Tuesday, May 08, 2007

Musical flowers


Bigleaf Snowbell, Styrax grandifolius

We encountered this beautiful shrub on a wildflower rescue. It's a tricky area. On one hand, it's very near a creek so houses are probably not going to be built directly on top of it. On the other hand, (1) you never know, and (2) high amounts of soil runoff might kill everything here anyway. So we are just taking some of the plants.



The shrub was near this little stream. The water goes underground around the middle of the picture, and reemerges just out of the shot on the right.


I'm 98% certain that this is Bradbury's Bergamot, Monarda bradburiana. (It's not in flower yet, so I can't be 100% sure.)

A few more shots of the Bigleaf Snowbell:



Gorgeous! I got such a charge when I first spotted this plant. ("Come look! What is it, what is it, what is it?!")

The flowers look as though they should be wonderfully fragrant... they had a light scent but I wouldn't exactly call it pleasant.



A similar shrub is American Snowbell (Styrax americanus). That plant has smaller leaves and fewer flowers per raceme.

12 comments:

kris said...

I love wildflowers - your photos are beautiful. How fun to "discover" these gorgeous blooms!

pablo said...

You're on a wildflower rescue, and I think about my careless stomping through the woods, perhaps crushing rare plants as I go. I wish I were you.

lime said...

soooo pretty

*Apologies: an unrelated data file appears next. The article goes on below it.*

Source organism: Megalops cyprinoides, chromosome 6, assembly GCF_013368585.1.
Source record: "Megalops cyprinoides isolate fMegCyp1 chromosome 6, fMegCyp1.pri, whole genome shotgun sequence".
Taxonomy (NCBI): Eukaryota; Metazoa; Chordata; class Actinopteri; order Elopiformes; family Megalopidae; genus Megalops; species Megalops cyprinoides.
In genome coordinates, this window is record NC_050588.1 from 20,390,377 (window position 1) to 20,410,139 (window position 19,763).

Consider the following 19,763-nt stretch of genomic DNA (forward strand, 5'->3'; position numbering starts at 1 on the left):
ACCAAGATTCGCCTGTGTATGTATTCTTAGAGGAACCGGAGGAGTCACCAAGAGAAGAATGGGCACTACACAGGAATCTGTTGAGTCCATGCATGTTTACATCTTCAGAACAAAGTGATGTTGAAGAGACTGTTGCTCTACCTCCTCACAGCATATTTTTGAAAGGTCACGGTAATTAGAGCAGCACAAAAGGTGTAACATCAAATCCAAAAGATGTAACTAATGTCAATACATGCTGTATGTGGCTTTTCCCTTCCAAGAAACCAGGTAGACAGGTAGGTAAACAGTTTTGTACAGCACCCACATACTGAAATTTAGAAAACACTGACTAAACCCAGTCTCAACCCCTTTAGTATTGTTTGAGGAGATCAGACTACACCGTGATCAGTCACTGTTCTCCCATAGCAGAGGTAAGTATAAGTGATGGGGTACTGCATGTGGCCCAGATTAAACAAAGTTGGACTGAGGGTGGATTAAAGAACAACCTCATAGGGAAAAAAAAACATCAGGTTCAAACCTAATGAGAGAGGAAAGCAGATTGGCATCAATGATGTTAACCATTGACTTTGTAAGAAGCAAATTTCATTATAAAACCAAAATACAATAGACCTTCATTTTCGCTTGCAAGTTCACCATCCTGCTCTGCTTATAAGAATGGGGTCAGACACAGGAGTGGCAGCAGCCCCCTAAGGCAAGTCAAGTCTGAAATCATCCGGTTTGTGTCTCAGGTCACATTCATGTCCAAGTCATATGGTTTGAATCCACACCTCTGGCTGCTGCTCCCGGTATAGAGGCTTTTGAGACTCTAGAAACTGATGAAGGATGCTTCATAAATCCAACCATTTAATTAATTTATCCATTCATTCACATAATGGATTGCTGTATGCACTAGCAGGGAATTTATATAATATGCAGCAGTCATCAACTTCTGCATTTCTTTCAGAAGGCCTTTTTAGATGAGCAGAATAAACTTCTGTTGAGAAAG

Katie said...

They are beautiful!

Floridacracker said...

Those are some beautiful blooms.

Annie in Austin said...

A person like you, taking some but not all, is probably the best thing that could happen to that area and to the lovely Styrax, Rurality.
Stuff happens so fast to property, with so little warning.

Annie at the Transplantable Rose

Cathy said...

I'm glad you took a picture of the plant cradled in your hand. It's so helpful to get a sense of the size. That is a beautiful plant. So sad about land development and the loss of habitat. On the other hand - thank goodness there are people trying to do whatever they can to soften the impact.

Dana said...

I guess everything is under development near you too. Last time I was in Bama, my grandarent's farm was surrounded by new subdivisions. All of those woods and fields are covered in houses. I hate it.

Good for you to save some of the plants and flowers. Don't you just love those little streams that run underground for awhile? My sister and I found one last year behind my grandparent's house. You can hear the trickle under the ground and follow it 'til it comes out again.

Rurality said...

Thanks y'all. This is definitely an area that's going to be developed. They've already made lots of roads. We got permission from the developer to be there. Unfortunately most of the area away from the water have been cut for timber in the past 10 years or so, so we didn't find as much as we'd hoped.

BTW Pablo it really wasn't that long ago that I didn't even know what poison ivy looked like. :)

KFarmer said...

Great hunt- you found some real beauties. Not trying to be nosey, but you have an interesting palm too- :)

Rurality said...

I've probably had a pic of my palm dozens of times but you're the only one to notice. Or to mention it anyway. :)

Yeah I've never seen anyone else with a very short life line. (The other hand is even worse.) Supposedly the fate line makes up for it though.

As a youngun' I was convinced that I was going to die at age 27. No idea why. Twenty years past that now though.

Barbara from Nova Scotia said...

What a lovely stream; yes the flowers too. Sometimes developers just don't know when to quit.